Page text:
The Mormon tradition’s emphasis on prophetic authority makes the Church of Jesus Christ of Latter-day Saints unique within America’s religious culture. The religion that Joseph Smith created established a kingdom of God in a land distrustful of monarchy while positioning Smith as Christ’s voice on earth, with the power to form cities, establish economies, and arrange governments.
Michael Hubbard MacKay traces the Church of Jesus Christ of Latter-day Saints’ claim to religious authority and sets it within the context of its times. Delving into the evolution of the concept of prophetic authority, MacKay shows how the Church emerged as a hierarchical democracy with power diffused among leaders Smith chose. At the same time, Smith’s settled place atop the hierarchy granted him an authority that spared early Mormonism the internal conflict that doomed other religious movements. Though Smith faced challenges from other leaders, the nascent Church repeatedly turned to him to decide civic plans and define the order of both the cosmos and the priesthood.
—Benjamin E Park, author of American Nationalisms: Imagining Union in an Age of Revolutions, 1783–1833
”Was early Mormonism excessively democratic, representative of a newly disestablished society? Or deeply theocratic, echoing the skeptical backlash against those same liberating impulses? In this exhaustively researched and sophisticatedly argued book, Michael MacKay argues that it is not an ‘either, or’ but ‘yes, and.’ And in doing so, MacKay digs into some of founding—and foundational—paradoxes concerning religion in the early American republic.”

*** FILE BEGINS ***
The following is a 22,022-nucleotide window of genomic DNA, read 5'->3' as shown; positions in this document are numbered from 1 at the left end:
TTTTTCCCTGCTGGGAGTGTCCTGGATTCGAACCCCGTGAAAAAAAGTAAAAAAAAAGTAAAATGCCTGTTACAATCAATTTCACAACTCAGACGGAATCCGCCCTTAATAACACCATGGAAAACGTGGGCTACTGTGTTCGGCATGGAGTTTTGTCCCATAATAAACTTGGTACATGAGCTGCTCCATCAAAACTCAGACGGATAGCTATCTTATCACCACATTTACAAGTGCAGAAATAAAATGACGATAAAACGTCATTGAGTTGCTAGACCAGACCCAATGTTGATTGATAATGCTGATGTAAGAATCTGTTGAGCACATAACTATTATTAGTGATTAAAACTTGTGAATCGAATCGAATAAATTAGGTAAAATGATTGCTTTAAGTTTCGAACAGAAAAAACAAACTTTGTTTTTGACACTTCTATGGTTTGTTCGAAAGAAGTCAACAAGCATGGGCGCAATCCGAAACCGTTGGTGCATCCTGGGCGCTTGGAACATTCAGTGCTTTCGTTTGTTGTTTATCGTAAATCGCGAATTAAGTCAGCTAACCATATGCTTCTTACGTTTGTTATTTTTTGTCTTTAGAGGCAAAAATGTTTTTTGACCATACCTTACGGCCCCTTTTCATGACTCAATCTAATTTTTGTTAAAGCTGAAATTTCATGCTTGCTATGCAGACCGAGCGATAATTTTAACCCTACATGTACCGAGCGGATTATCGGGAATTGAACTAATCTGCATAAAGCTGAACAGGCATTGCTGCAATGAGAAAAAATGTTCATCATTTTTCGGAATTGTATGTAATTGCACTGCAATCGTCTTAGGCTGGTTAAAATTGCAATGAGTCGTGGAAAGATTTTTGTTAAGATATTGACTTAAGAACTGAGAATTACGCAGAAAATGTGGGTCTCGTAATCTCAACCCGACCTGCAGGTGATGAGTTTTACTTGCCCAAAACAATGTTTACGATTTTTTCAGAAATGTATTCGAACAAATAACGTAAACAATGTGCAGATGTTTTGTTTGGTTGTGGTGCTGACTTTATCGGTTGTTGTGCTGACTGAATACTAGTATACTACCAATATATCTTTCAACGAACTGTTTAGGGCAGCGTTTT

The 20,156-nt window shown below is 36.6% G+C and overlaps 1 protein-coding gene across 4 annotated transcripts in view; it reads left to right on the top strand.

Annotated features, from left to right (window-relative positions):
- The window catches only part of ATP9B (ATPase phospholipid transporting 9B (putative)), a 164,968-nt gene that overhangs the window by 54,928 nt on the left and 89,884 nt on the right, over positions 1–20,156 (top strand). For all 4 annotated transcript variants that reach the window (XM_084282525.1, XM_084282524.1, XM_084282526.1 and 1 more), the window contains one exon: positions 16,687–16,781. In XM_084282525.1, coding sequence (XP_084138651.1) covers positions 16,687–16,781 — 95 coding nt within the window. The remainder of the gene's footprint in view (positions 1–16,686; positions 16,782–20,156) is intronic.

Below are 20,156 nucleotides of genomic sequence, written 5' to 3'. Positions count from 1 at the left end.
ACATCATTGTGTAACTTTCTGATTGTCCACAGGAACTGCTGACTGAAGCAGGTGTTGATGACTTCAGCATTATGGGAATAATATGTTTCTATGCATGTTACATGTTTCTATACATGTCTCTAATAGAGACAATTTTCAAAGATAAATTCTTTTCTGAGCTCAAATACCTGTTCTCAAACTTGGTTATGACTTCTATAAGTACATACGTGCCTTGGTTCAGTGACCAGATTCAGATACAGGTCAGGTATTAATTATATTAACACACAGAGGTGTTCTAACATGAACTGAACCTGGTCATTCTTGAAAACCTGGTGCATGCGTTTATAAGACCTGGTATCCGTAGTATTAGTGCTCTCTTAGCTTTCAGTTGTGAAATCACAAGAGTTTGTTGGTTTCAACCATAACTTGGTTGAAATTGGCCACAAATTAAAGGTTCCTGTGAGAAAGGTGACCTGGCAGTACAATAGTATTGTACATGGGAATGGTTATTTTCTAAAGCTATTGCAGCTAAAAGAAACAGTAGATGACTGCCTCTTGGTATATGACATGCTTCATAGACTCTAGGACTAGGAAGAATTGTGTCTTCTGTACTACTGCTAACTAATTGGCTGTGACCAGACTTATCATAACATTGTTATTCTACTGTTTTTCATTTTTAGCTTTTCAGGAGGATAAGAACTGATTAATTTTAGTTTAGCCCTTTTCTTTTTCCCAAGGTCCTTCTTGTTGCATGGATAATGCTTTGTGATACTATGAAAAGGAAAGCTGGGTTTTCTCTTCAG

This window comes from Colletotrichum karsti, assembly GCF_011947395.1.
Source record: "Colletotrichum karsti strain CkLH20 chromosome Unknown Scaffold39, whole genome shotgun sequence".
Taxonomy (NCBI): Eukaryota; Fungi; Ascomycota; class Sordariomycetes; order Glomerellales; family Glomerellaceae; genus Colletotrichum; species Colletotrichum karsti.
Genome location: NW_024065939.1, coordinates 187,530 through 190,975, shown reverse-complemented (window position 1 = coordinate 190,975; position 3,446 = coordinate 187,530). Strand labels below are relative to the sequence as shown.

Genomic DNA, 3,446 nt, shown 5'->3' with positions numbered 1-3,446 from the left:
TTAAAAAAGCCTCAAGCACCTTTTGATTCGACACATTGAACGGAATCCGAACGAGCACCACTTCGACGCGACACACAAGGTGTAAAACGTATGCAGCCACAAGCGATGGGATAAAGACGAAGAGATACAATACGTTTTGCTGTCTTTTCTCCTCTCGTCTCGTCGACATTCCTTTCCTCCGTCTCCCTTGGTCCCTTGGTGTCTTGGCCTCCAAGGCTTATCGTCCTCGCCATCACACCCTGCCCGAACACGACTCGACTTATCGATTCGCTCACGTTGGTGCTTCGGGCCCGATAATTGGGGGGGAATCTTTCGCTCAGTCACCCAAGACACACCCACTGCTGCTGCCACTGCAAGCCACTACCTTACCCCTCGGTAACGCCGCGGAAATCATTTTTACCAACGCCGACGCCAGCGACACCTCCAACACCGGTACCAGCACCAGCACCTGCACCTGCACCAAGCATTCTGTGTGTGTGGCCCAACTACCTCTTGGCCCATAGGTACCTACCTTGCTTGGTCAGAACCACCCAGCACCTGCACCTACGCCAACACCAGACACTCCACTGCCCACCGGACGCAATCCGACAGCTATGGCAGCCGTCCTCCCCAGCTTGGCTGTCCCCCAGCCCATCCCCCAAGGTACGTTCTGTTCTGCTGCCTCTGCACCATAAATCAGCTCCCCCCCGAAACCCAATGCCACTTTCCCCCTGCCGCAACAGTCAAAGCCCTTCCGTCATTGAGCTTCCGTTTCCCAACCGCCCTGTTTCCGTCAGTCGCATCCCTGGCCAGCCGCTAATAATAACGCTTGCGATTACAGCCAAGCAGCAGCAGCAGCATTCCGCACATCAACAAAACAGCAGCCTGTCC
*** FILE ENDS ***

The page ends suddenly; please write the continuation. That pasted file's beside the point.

—Matthew Bowman, author of Christian: The Politics of a Word in America
”In Prophetic Authority, MacKay gives us the most thorough and painstaking description of the slow blossoming of the Mormon priesthood hierarchy available, embedding the story in the raucous context of antebellum American democracy. Valuable for anyone who wants to understand either of those worlds better.”